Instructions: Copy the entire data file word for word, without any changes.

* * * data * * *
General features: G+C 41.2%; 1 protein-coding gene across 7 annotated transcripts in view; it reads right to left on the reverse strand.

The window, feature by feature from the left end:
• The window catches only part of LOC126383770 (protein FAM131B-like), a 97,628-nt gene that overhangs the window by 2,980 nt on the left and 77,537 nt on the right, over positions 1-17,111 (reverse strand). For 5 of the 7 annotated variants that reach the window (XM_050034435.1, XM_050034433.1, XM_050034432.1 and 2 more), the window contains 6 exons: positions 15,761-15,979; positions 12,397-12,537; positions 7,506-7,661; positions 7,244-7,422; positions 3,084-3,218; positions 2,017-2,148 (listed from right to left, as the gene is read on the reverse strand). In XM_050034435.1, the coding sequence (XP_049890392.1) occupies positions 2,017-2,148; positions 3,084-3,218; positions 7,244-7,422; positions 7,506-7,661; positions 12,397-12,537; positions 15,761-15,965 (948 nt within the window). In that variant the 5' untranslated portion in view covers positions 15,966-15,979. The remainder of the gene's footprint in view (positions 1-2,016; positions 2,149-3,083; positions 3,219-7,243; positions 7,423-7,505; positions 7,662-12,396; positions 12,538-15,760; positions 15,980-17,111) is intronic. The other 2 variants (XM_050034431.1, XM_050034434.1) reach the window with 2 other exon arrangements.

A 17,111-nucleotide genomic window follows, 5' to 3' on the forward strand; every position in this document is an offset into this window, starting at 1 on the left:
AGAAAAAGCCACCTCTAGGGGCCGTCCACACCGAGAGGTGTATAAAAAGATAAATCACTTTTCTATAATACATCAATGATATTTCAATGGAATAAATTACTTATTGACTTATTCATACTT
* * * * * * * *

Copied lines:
General features: G+C 41.2%; 1 protein-coding gene across 7 annotated transcripts in view; it reads right to left on the reverse strand.

The window, feature by feature from the left end:
• The window catches only part of LOC126383770 (protein FAM131B-like), a 97,628-nt gene that overhangs the window by 2,980 nt on the left and 77,537 nt on the right, over positions 1-17,111 (reverse strand). For 5 of the 7 annotated variants that reach the window (XM_050034435.1, XM_050034433.1, XM_050034432.1 and 2 more), the window contains 6 exons: positions 15,761-15,979; positions 12,397-12,537; positions 7,506-7,661; positions 7,244-7,422; positions 3,084-3,218; positions 2,017-2,148 (listed from right to left, as the gene is read on the reverse strand). In XM_050034435.1, the coding sequence (XP_049890392.1) occupies positions 2,017-2,148; positions 3,084-3,218; positions 7,244-7,422; positions 7,506-7,661; positions 12,397-12,537; positions 15,761-15,965 (948 nt within the window). In that variant the 5' untranslated portion in view covers positions 15,966-15,979. The remainder of the gene's footprint in view (positions 1-2,016; positions 2,149-3,083; positions 3,219-7,243; positions 7,423-7,505; positions 7,662-12,396; positions 12,538-15,760; positions 15,980-17,111) is intronic. The other 2 variants (XM_050034431.1, XM_050034434.1) reach the window with 2 other exon arrangements.

A 17,111-nucleotide genomic window follows, 5' to 3' on the forward strand; every position in this document is an offset into this window, starting at 1 on the left:
AGAAAAAGCCACCTCTAGGGGCCGTCCACACCGAGAGGTGTATAAAAAGATAAATCACTTTTCTATAATACATCAATGATATTTCAATGGAATAAATTACTTATTGACTTATTCATACTT